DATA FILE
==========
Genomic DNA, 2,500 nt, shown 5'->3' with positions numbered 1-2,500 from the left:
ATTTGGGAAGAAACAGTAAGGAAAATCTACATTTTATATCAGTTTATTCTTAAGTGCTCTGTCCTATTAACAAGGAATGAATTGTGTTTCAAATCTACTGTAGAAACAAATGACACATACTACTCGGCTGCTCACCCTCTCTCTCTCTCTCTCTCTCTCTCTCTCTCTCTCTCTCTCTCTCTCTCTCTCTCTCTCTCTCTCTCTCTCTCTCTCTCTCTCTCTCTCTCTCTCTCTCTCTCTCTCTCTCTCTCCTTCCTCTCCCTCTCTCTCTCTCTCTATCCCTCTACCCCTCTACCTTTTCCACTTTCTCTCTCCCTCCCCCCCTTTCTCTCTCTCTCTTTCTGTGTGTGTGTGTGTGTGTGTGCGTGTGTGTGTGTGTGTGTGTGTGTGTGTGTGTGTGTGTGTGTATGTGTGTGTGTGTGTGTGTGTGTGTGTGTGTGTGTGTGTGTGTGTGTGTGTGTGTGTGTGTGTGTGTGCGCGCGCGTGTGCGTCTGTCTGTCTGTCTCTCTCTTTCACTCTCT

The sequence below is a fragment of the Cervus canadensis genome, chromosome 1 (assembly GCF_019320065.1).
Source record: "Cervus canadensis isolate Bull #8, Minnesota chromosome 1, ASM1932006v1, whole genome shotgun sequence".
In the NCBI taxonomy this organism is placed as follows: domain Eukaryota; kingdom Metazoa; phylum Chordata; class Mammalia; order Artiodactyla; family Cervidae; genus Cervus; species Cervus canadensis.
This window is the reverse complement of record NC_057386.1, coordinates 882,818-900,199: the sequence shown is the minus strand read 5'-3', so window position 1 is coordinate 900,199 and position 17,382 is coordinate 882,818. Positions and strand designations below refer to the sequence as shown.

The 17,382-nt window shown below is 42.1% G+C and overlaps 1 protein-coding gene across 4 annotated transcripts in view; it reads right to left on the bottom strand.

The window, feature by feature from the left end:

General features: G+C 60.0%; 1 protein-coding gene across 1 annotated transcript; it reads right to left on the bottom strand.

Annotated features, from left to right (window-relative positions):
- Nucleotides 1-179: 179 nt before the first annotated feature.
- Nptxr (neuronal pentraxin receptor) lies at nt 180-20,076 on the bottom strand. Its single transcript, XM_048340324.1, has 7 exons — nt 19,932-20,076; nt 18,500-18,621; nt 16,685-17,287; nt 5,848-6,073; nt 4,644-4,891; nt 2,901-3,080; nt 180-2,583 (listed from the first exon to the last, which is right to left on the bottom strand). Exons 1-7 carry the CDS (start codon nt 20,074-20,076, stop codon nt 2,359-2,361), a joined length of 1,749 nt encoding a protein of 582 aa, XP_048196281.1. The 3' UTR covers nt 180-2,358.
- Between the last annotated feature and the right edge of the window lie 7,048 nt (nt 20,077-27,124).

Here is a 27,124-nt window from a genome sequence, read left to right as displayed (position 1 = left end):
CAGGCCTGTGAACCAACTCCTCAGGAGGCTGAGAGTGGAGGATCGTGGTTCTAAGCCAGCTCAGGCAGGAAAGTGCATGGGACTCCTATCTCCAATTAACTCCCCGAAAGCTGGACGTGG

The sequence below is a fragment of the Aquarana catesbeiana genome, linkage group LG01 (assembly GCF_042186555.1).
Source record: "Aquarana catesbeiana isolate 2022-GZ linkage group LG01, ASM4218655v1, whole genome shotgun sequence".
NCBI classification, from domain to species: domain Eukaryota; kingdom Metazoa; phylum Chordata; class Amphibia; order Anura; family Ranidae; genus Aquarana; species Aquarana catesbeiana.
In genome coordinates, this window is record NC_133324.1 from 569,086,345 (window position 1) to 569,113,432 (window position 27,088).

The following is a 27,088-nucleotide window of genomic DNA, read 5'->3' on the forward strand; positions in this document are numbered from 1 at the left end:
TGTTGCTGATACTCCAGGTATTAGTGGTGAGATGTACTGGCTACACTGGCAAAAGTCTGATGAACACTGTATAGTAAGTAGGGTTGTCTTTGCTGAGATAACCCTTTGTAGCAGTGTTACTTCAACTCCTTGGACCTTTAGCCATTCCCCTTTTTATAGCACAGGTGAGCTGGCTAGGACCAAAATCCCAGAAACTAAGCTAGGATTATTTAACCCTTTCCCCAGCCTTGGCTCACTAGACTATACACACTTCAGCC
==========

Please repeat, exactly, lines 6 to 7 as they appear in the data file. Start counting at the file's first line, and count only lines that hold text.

This window is the reverse complement of record NC_057386.1, coordinates 882,818-900,199: the sequence shown is the minus strand read 5'-3', so window position 1 is coordinate 900,199 and position 17,382 is coordinate 882,818. Positions and strand designations below refer to the sequence as shown.

The 17,382-nt window shown below is 42.1% G+C and overlaps 1 protein-coding gene across 4 annotated transcripts in view; it reads right to left on the bottom strand.